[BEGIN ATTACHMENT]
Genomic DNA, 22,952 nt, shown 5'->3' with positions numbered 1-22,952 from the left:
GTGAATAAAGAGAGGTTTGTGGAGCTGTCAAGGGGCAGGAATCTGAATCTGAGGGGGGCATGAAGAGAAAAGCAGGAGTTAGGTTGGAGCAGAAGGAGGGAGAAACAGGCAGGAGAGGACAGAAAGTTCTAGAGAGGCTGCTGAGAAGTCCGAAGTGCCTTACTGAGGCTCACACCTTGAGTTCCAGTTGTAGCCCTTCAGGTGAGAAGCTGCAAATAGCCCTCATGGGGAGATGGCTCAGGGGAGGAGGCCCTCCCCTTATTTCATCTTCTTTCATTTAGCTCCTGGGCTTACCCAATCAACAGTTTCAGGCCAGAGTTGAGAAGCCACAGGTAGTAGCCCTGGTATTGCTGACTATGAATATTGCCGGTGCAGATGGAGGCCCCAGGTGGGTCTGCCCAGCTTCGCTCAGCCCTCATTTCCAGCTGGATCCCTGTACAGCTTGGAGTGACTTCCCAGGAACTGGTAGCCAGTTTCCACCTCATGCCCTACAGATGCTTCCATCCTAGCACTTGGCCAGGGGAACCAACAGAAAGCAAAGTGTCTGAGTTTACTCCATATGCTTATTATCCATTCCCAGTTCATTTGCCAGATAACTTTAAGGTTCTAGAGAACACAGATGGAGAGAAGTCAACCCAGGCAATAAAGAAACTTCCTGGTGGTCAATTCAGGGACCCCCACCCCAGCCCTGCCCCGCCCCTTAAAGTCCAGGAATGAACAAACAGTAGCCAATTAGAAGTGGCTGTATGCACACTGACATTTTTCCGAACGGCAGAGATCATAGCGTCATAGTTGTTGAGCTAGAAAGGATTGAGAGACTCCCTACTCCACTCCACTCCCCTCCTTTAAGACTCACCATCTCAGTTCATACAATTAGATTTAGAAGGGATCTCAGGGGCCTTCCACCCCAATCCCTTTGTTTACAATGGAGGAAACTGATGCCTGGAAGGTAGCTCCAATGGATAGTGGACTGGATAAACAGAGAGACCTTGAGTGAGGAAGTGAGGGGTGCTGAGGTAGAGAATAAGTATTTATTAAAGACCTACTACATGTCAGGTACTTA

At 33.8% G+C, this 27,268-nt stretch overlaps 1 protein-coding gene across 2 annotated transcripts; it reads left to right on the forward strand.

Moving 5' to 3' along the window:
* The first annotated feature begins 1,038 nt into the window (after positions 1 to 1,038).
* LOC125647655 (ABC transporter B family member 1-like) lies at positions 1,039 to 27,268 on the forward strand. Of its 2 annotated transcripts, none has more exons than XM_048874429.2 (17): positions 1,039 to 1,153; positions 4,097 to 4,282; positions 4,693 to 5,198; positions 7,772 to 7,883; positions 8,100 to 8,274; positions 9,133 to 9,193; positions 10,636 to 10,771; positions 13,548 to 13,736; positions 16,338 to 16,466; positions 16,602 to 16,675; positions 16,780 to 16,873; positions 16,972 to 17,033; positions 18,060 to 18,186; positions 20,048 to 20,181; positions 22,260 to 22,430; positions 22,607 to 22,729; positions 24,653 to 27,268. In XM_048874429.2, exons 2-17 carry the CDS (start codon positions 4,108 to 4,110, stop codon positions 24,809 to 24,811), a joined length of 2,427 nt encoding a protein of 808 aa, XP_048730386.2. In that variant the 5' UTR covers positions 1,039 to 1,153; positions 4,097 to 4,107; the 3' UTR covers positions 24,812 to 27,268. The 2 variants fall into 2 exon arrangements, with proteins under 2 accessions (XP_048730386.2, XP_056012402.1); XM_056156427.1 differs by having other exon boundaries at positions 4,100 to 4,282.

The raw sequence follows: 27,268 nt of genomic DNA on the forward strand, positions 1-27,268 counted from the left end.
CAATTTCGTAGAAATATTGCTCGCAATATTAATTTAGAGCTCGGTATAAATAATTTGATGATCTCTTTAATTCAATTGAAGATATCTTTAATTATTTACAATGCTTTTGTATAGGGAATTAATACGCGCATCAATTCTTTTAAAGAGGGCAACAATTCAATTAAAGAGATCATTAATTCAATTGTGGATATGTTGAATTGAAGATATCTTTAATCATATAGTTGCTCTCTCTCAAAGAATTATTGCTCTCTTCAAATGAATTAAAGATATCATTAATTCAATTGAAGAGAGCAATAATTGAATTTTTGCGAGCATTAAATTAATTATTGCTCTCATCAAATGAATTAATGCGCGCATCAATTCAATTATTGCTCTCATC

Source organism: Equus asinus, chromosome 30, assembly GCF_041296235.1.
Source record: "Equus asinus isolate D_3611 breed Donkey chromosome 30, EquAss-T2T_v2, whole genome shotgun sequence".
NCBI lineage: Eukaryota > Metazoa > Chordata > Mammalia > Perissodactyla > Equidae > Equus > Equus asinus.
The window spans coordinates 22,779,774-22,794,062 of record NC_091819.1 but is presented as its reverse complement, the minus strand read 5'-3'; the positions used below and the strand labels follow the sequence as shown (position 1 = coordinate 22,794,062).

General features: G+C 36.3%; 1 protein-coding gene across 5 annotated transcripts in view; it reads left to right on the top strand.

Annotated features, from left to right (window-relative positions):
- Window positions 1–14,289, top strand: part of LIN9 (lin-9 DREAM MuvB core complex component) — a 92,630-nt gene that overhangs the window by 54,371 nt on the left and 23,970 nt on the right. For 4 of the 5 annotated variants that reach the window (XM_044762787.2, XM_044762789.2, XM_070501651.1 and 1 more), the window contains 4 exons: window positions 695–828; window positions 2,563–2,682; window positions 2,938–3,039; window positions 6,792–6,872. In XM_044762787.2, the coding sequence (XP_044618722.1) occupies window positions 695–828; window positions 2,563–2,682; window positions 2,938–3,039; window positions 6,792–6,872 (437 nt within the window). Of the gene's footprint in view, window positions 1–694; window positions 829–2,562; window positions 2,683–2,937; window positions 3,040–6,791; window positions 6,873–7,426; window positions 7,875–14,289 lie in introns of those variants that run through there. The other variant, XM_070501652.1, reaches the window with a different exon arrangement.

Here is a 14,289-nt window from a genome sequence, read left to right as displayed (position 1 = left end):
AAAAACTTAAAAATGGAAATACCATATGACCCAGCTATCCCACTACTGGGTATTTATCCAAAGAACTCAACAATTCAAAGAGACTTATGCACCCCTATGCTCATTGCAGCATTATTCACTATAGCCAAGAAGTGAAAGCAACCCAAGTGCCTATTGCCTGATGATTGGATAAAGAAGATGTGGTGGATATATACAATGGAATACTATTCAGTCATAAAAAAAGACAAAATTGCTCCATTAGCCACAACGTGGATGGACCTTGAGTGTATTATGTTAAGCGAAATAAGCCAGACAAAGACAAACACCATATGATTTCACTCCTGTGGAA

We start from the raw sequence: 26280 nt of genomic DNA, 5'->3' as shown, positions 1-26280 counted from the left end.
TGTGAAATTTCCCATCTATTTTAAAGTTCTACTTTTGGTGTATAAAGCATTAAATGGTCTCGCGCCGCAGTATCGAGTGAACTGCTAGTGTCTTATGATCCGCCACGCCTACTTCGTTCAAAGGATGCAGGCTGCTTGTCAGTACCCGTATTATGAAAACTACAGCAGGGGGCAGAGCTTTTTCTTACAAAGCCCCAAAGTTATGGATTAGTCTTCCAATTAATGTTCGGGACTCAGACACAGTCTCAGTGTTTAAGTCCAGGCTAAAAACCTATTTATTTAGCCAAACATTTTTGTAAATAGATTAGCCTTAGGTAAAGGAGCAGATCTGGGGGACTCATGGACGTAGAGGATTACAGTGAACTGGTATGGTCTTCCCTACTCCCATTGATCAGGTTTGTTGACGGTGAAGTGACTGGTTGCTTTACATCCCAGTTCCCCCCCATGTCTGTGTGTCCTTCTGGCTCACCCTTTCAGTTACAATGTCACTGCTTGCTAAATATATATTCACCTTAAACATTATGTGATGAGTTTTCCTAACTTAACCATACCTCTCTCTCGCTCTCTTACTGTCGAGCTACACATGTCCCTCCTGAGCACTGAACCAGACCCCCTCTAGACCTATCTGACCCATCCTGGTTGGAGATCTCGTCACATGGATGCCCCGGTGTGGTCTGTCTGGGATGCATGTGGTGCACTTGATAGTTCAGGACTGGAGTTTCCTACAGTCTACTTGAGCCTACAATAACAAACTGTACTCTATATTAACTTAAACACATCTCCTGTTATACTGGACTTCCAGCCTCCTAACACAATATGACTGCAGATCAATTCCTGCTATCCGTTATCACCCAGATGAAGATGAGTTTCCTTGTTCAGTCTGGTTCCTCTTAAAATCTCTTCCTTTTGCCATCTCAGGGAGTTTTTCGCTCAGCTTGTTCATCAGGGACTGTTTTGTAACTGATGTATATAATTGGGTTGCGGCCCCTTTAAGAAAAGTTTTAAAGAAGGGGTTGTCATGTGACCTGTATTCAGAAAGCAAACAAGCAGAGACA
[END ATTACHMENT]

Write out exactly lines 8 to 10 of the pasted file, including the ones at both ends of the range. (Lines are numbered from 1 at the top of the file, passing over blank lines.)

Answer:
CAATTTCGTAGAAATATTGCTCGCAATATTAATTTAGAGCTCGGTATAAATAATTTGATGATCTCTTTAATTCAATTGAAGATATCTTTAATTATTTACAATGCTTTTGTATAGGGAATTAATACGCGCATCAATTCTTTTAAAGAGGGCAACAATTCAATTAAAGAGATCATTAATTCAATTGTGGATATGTTGAATTGAAGATATCTTTAATCATATAGTTGCTCTCTCTCAAAGAATTATTGCTCTCTTCAAATGAATTAAAGATATCATTAATTCAATTGAAGAGAGCAATAATTGAATTTTTGCGAGCATTAAATTAATTATTGCTCTCATCAAATGAATTAATGCGCGCATCAATTCAATTATTGCTCTCATC

Source organism: Equus asinus, chromosome 30, assembly GCF_041296235.1.
Source record: "Equus asinus isolate D_3611 breed Donkey chromosome 30, EquAss-T2T_v2, whole genome shotgun sequence".